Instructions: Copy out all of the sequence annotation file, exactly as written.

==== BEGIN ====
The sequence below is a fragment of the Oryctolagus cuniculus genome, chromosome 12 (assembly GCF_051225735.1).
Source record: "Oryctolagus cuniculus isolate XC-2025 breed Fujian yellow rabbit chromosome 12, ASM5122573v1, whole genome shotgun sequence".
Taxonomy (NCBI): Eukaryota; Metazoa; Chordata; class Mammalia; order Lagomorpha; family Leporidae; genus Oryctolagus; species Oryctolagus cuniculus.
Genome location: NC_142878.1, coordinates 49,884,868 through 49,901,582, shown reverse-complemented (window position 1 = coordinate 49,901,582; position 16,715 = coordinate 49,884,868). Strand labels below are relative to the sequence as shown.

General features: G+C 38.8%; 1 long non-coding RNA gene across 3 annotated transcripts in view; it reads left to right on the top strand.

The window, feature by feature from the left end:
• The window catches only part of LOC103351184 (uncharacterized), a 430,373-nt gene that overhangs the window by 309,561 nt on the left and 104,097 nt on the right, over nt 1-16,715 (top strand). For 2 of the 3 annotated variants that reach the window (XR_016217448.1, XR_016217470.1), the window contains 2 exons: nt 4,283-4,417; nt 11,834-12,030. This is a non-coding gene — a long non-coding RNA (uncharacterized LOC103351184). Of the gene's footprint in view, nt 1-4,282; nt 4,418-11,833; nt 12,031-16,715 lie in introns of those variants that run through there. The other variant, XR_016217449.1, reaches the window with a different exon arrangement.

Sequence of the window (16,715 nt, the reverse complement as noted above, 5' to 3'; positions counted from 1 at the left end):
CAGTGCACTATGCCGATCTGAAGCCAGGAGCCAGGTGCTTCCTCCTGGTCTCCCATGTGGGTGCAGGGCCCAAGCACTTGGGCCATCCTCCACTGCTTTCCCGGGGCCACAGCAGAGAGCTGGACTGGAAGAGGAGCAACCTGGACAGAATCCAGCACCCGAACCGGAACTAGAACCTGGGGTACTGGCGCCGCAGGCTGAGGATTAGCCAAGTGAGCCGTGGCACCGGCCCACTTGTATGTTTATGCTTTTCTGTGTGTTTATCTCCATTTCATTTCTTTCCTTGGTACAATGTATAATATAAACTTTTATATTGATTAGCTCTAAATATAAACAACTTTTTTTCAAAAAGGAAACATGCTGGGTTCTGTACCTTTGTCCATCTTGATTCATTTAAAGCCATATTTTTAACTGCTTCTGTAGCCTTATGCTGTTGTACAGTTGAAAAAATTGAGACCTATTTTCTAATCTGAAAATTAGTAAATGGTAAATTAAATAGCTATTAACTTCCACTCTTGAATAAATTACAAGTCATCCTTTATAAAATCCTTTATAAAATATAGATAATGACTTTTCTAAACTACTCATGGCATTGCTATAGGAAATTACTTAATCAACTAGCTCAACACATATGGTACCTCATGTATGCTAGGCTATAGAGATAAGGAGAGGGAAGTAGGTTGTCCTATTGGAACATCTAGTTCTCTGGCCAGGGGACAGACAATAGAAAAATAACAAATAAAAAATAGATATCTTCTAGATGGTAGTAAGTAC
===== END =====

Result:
The sequence below is a fragment of the Oryctolagus cuniculus genome, chromosome 12 (assembly GCF_051225735.1).
Source record: "Oryctolagus cuniculus isolate XC-2025 breed Fujian yellow rabbit chromosome 12, ASM5122573v1, whole genome shotgun sequence".
Taxonomy (NCBI): Eukaryota; Metazoa; Chordata; class Mammalia; order Lagomorpha; family Leporidae; genus Oryctolagus; species Oryctolagus cuniculus.
Genome location: NC_142878.1, coordinates 49,884,868 through 49,901,582, shown reverse-complemented (window position 1 = coordinate 49,901,582; position 16,715 = coordinate 49,884,868). Strand labels below are relative to the sequence as shown.

General features: G+C 38.8%; 1 long non-coding RNA gene across 3 annotated transcripts in view; it reads left to right on the top strand.

The window, feature by feature from the left end:
• The window catches only part of LOC103351184 (uncharacterized), a 430,373-nt gene that overhangs the window by 309,561 nt on the left and 104,097 nt on the right, over nt 1-16,715 (top strand). For 2 of the 3 annotated variants that reach the window (XR_016217448.1, XR_016217470.1), the window contains 2 exons: nt 4,283-4,417; nt 11,834-12,030. This is a non-coding gene — a long non-coding RNA (uncharacterized LOC103351184). Of the gene's footprint in view, nt 1-4,282; nt 4,418-11,833; nt 12,031-16,715 lie in introns of those variants that run through there. The other variant, XR_016217449.1, reaches the window with a different exon arrangement.

Sequence of the window (16,715 nt, the reverse complement as noted above, 5' to 3'; positions counted from 1 at the left end):
CAGTGCACTATGCCGATCTGAAGCCAGGAGCCAGGTGCTTCCTCCTGGTCTCCCATGTGGGTGCAGGGCCCAAGCACTTGGGCCATCCTCCACTGCTTTCCCGGGGCCACAGCAGAGAGCTGGACTGGAAGAGGAGCAACCTGGACAGAATCCAGCACCCGAACCGGAACTAGAACCTGGGGTACTGGCGCCGCAGGCTGAGGATTAGCCAAGTGAGCCGTGGCACCGGCCCACTTGTATGTTTATGCTTTTCTGTGTGTTTATCTCCATTTCATTTCTTTCCTTGGTACAATGTATAATATAAACTTTTATATTGATTAGCTCTAAATATAAACAACTTTTTTTCAAAAAGGAAACATGCTGGGTTCTGTACCTTTGTCCATCTTGATTCATTTAAAGCCATATTTTTAACTGCTTCTGTAGCCTTATGCTGTTGTACAGTTGAAAAAATTGAGACCTATTTTCTAATCTGAAAATTAGTAAATGGTAAATTAAATAGCTATTAACTTCCACTCTTGAATAAATTACAAGTCATCCTTTATAAAATCCTTTATAAAATATAGATAATGACTTTTCTAAACTACTCATGGCATTGCTATAGGAAATTACTTAATCAACTAGCTCAACACATATGGTACCTCATGTATGCTAGGCTATAGAGATAAGGAGAGGGAAGTAGGTTGTCCTATTGGAACATCTAGTTCTCTGGCCAGGGGACAGACAATAGAAAAATAACAAATAAAAAATAGATATCTTCTAGATGGTAGTAAGTAC